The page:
The sad reality is that support for something like the Dar approach has increased following the decisions earlier this year by General Convention (and to a lesser degree the Scottish Episcopal Church). These demonstrated that some provinces are now seeking to repeat the pattern of taking provincial action which disregards the mind of the Communion but in relation to the even more important question of Christian teaching on marriage. Some Global South provinces who were becoming more amenable to moving on from the painful history since 2003 and starting afresh (particularly with a new Presiding Bishop) are now clear that the fundamental problem of TEC unilateralism remains a serious one. That is one reason they have sought and secured a place for Archbishop Foley of ACNA during the meeting.

The way forward after January is unlikely to be simply a reversion to an earlier attempted solution, whether the Dar Primates’ model or the Anglican Communion Covenant in its present form. It is, however, even less likely to be an agreement from the Primates that they need to embrace a “federation” model of global Anglicanism. This effectively abandons any claim to respect provincial interdependence (not to mention any doctrinal or ethical basis for unity which is clearly so important for many of the provinces whether in terms of the Jerusalem Declaration or the broader wording in Section One of the Covenant). Instead it gives unfettered freedom to provincial autonomy on the basis that we must all simply “agree to disagree”, thereby put the past divisions behind us, and then, it is argued, still continue to meet together when gathered by Canterbury and maintain the bonds which have held us together and are so vital for many provinces in their difficult contexts. That may be what some hope for or even expect from this initiative but it would be to reconstitute global Anglicanism as a body which not just tolerated but was shaped by a vision of what it means to be the church of Christ (not just to be Anglican) that the Communion has consistently rejected.

11 thoughts on “From Communion to…..Federation ?”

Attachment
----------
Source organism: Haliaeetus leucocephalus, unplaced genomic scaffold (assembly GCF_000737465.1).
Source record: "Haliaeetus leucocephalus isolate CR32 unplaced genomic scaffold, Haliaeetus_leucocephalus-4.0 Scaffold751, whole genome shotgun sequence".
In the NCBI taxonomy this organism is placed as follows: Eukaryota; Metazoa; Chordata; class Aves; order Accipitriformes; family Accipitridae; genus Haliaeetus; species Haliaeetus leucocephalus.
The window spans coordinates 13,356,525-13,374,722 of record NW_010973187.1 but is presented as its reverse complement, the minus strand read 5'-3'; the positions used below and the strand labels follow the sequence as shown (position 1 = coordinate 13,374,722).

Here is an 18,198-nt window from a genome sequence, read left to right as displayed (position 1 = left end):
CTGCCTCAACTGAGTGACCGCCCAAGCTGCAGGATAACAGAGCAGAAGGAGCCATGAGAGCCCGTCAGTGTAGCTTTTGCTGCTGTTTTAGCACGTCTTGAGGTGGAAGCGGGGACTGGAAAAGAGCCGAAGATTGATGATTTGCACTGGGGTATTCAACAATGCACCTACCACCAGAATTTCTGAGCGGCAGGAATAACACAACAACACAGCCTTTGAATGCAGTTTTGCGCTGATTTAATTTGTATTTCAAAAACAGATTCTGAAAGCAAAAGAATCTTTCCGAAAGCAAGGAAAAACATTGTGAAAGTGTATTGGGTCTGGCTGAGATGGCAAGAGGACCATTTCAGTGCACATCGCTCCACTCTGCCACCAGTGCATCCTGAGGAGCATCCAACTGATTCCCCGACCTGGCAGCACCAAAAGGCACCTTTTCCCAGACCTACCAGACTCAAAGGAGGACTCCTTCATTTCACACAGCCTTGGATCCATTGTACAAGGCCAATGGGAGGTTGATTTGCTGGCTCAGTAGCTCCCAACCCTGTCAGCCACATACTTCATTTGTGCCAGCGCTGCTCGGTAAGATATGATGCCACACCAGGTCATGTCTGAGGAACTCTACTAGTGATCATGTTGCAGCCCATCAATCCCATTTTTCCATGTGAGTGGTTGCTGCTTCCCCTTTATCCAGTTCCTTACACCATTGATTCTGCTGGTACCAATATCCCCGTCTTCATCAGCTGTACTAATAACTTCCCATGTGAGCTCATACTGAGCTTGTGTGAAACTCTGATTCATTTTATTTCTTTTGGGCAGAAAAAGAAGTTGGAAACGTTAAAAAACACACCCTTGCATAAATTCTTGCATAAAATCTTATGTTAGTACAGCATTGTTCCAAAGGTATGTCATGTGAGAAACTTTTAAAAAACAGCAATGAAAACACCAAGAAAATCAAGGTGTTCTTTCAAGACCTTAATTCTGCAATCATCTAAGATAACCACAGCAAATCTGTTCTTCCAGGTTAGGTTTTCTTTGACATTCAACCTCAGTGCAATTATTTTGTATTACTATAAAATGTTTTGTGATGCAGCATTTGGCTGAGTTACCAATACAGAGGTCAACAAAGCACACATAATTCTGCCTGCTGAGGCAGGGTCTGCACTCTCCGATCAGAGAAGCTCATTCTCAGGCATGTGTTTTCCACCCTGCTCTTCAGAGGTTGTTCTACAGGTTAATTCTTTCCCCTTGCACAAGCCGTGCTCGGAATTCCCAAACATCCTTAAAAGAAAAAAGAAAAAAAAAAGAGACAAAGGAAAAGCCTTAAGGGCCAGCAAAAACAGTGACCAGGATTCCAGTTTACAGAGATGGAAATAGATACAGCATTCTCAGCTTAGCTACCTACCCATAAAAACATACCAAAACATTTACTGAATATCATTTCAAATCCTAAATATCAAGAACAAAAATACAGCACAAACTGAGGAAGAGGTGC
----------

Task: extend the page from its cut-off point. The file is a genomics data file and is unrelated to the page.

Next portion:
1. Thank you Andrew.

    I commend Justin for attempting to bring factions together to pray and talk things through.
    As long as there are two human beings on this planet, they will never agree on everything.

    The real problem with this kind of forum is that some scholars and so forth, pontificate on doctrinal matters before a global audience, and reveal that they haven’t understood the spiritual issues involved.

    Martyn Lloyd-Jones was so right when he warned readers not to attempt to proceed unless they were born of the Spirit. I suggest that discussions like this are protective to unbelievers and carefully prayed through first. Spiritual matters can never be discussed on a public forum. That is a fundamental and obvious guideline through our Lords teaching in parables!

    For all the criticism by some, it shines a light upon those who talk about God as a topic and Christians who follow Him by example.

    Justin – You’re doing just fine.

  2. Thank you, Peter, for kind words. I’ve replied to comments on your ADU post of 23rd September. Briefly, I imagine that the most stable outcome would be–

    (a) Periphery. A very comprehensive hospitality from the ABC for absolutely all with an historical claim to Anglican heritage (including TEC, GAFCON, Anglican Ordinariate, interested Methodists), and

    (b) Core. A smaller and fuller communion of regional groupings of Anglican bishops who can speak authoritatively in and for their churches (not including TEC).

    Any weakening of intercommunion should be exploited to broaden the scope of hospitality. The committed core should be multipolar and committed to regional missions. This combination of periphery and core is more centrist than the rivalry of affiliations that culture warriors might prefer, but also more oriented to the work of the Church in the global village.